4. Reduce exposure to toxic chemicals. Of the 2,400 substances used in clothing manufacturing, researchers have found that approximately 30% of the identified substances pose a known risk to human health. (Elle MacArthur Foundation 2017). Cotton farmers and factory workers face long-term exposure to pesticides, toxic dyes, and other harmful chemicals that have lead to vomiting, headaches, respiratory diseases, depression, seizures, and death, just to name a few (Eco Warrior Princess, 2016). If you think this toxins don’t affect you, think again. Consumers also suffer from allergens and endrocrine-disrupting chemicals found in clothing (Mercola, 2017). And if you try washing them away, they can also pollute the water supply. Fortunately, by choosing garments made from natural or sustainable fibers and nontoxic dyes, we can mitigate these effects.
5. Support fair wages and working conditions. Many retailers keep prices low by producing their garments in factories where workers earn astoundingly low wages, labor under dangerous conditions, and face constant pressure to work faster and produce more. Global Fashion Agenda found that over 50% of workers in the fashion industry are not even paid the minimum wage in their country (2017). On the other hand, slow fashion is made by workers who are paid a living wage and treated fairly. Slow fashion also prioritizes transparency, so that consumers know where their clothes come from.
6. Support animal welfare. Animal abuse in the fashion industry is rampant; animals are tortured to make use of their fur, skin, or hide. But that’s only half the story. Many more animals are harmed when pollution from the fashion industry destroys their habitats and disrupts food chains (Mercola, 2017). Remember how those toxic chemicals from clothing production make their way into the water supply? Well, fish and other wildlife end up consuming the polluted water, which harms them, and ultimately us, as the toxins make their way up the food chain. Choose sustainably made clothing to support animal welfare, both directly and indirectly.
7. Support small businesses and independent designers. Fast fashion is generally produced by mass market retailers, whereas slow fashion favors smaller, independent labels. Smaller brands have more control over every step of the manufacturing process, and can more easily implement ethical and sustainable practices to produce high quality clothing.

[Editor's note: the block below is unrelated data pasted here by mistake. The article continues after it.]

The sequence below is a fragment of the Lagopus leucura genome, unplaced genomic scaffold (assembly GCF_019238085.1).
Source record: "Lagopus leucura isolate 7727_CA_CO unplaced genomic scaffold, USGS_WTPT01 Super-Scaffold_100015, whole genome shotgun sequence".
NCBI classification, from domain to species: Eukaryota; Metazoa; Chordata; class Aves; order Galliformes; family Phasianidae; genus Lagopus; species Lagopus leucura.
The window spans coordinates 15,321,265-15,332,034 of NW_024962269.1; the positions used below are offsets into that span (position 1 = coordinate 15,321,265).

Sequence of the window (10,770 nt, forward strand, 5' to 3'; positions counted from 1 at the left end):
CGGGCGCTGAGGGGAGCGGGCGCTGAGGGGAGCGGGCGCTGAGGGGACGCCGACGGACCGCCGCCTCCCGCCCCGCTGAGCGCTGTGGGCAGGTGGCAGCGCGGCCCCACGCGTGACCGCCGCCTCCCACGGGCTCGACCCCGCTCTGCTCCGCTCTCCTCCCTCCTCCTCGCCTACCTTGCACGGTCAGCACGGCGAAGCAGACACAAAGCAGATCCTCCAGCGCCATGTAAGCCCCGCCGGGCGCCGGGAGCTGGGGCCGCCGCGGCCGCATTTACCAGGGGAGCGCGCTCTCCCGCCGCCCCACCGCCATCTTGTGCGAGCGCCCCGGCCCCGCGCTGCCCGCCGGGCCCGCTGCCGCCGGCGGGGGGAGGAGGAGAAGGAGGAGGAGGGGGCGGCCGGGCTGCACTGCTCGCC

8. Save money. Even if the environmental and ethical benefits of slow fashion are too abstract to comprehend, you can’t deny the cost-saving benefits of slow fashion. It might seem more expensive in the short-term to invest in high quality clothing, but these items will last far longer than fast fashion garments, provided you take care of them. Plus, if you choose second-hand clothing, you will save even more over retail prices.
9. Save time. Think about how much time you spend agonizing over what to wear. Having many items to choose from can make the decision-making process harder. It may seem counterintuitive, but having a smaller wardrobe actually means less time spent making a decision. And if all your clothes are high quality, beautifully made pieces, you really can’t go wrong no matter what you choose to wear.
10. Develop your personal style. Fashion shouldn’t be about chasing trends, but rather about cultivating your own personal sense of style. It’s about being creative, not about wearing what everyone else is wearing. Not all trends will suit every taste, or flatter every figure. That’s why your style should be uniquely suited to you. As Bea Johnson puts it in her book, Zero Waste Home, “fashion defined as trends are indeed ephemeral, expensive, and environmentally destructive; on the other hand, fashion defined as style is accessible to anyone and is limited only to one’s creativity and confidence.”
What other reasons can you think of for choosing slow fashion? I’m sure there are many, many more!